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Posts with tag fraud

Blizzard wins victory in legal battle over security breach

Blizzard has emerged (mostly) victorious in the case of Bell v. Blizzard Entertainment, which was filed in response to the Battle.net security breach last sumer. Though no financial data was taken, the lawsuit claimed the data breach harmed customers and targeted authenticators, which it said were required for players to have "even minimal protection for their sensitive personal, private, and financial data." From the beginning, Blizzard has said that the suit was without merit, and the court has dismissed 6 of the lawsuit's 8 claims, saying that the plaintiffs failed to to prove that they were harmed by the data breach and that Blizzard did not misrepresent its security practices.

The part of the lawsuit that moves forward relates to Blizzard failing to fully disclose the importance of an authenticator to users, though Blizzard is certain to continue the fight. As in most legal battles, the situation is more complicated than can be explained in a couple of paragraphs: if you're interested in digging further, you can read the full text of the complaint or legal analysis by Mayer-Brown.

Filed under: Blizzard, News items, Account Security

Officers' Quarters: Five ways to spot scam guilds

Griftah hawks his fraudulent wares in Shattrath
Every Monday, Scott Andrews contributes Officers' Quarters, a column about the ins and outs of guild leadership. He is the author of The Guild Leader's Handbook.

Internet scams are nothing new. They're as old as the Web itself. MMOs have opened up new channels for scammers to operate, and WoW is no exception. As we approach the launch of Mists, unscrupulous players may try to take advantage of the influx of players by setting up fake guilds.

This week, one reader wants to share a scam story from her server in the hope that it won't happen to others. Let's take a look, and then examine how you can spot one of these scam guilds before it's too late.

Greetings,

The following was posted to our server forums. I was hoping that maybe, with names redacted, you might address this in a future officer's quarters:

Edited by [name] on 9/6/12 4:22 PM (PDT)

[Player 1], [Player 2] and how to scam Guildies and Maximize Profit.

We all know by now the sad story of what happened to . According to legend, [Player 2], booted everyone from the guild, took everything out of the guild bank, leaving a lot of members confused and wondering about what happened to their guild and their friends. Blizzard did nothing. Fast forward to the present day, we have [Player 2] bragging about his exploits and his mount in general chat / trade, flaunting the results of his ill gotten wealth and guess what? Blizzard still does nothing.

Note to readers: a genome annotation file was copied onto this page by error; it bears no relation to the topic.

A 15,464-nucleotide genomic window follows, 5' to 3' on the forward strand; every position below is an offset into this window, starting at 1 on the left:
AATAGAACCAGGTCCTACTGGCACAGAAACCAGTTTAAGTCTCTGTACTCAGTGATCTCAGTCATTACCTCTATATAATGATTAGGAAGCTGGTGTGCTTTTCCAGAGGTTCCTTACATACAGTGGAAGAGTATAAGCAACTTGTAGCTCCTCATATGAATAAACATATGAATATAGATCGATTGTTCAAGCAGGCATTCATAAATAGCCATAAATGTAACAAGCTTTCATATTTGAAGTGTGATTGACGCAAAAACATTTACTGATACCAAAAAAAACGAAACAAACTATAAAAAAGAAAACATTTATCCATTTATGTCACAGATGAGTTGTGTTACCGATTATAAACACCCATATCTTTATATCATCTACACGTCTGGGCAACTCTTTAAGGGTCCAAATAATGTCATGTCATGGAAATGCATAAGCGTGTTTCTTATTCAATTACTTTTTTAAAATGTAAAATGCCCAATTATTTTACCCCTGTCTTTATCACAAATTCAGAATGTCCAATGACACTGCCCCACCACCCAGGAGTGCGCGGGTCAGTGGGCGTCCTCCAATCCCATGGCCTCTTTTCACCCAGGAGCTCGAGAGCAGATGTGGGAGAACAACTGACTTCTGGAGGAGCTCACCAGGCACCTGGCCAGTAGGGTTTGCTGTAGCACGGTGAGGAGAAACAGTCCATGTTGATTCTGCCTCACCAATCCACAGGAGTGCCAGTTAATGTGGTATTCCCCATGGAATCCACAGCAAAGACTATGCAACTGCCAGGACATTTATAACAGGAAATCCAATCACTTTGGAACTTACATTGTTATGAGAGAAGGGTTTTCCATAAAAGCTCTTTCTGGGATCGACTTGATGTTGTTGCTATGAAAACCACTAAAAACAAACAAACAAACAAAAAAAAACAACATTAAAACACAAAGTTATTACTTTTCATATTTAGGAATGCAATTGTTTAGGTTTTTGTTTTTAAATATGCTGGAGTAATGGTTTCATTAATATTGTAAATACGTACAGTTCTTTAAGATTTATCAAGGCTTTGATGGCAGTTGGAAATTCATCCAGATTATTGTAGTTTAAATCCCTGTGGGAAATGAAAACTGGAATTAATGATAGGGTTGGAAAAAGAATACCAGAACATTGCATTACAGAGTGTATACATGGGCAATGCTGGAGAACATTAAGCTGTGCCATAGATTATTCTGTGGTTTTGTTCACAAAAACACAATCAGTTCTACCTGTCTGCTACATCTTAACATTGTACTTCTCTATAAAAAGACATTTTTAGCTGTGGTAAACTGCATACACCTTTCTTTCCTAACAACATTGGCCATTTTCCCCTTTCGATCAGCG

was a guild created by [Player 1], promising members fast progression and offering PVP, raiding and a stable community. Recruiting was fast and furious, with [Player 1] and his alts spamming general/trade all hours of the day, and baiting players of all levels to join what would be a huge guild with progression in every aspect of the game. Under that promise, the guild expanded fast, never quite achieving the kind of raiding success that would make it noteworthy in that category (3/8 HDS), but still sucessful enough to garner a sizable amount of members. All seemed well for a while.

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Filed under: Officers' Quarters (Guild Leadership)

Man imprisoned on fraud and theft charges over account selling scam

According to The Associated Press, 23 year old Christopher H. Bouffard accepted $760 in 2008 from at least two people in exchange for WoW accounts. Bouffard then failed to turn over the agreed upon accounts, leading to a police investigation. He has now been charged with two counts of grand theft and one count of scheming to defraud. Bouffard is currently being held in jail until he is able to post a $20,000 bail.

While defrauding people and taking their money isn't anything new, getting busted over it while selling WoW accounts is. From what we understand, the arrest is not for the actual trading and selling of accounts, but for the fraud that went on in the process. The fraud in this case is a criminal matter with very real implications for Mr. Bouffard, whereas the buying and selling of WoW accounts is against the agreed upon Terms of Service, but not against any criminal code.

We've been hearing a lot about misbehaving WoWers lately, from the cougar who ran off with a fifteen year old boy, to Blizzard helping international authorities track fugitives online. This appears to be just the latest in a string of cases for Jack "Hang 'em High" McCoy to lay some law and order down on.

Filed under: News items, Account Security

Forum Post of the Day: Player tries to scam GM for epic flight training, gets shut down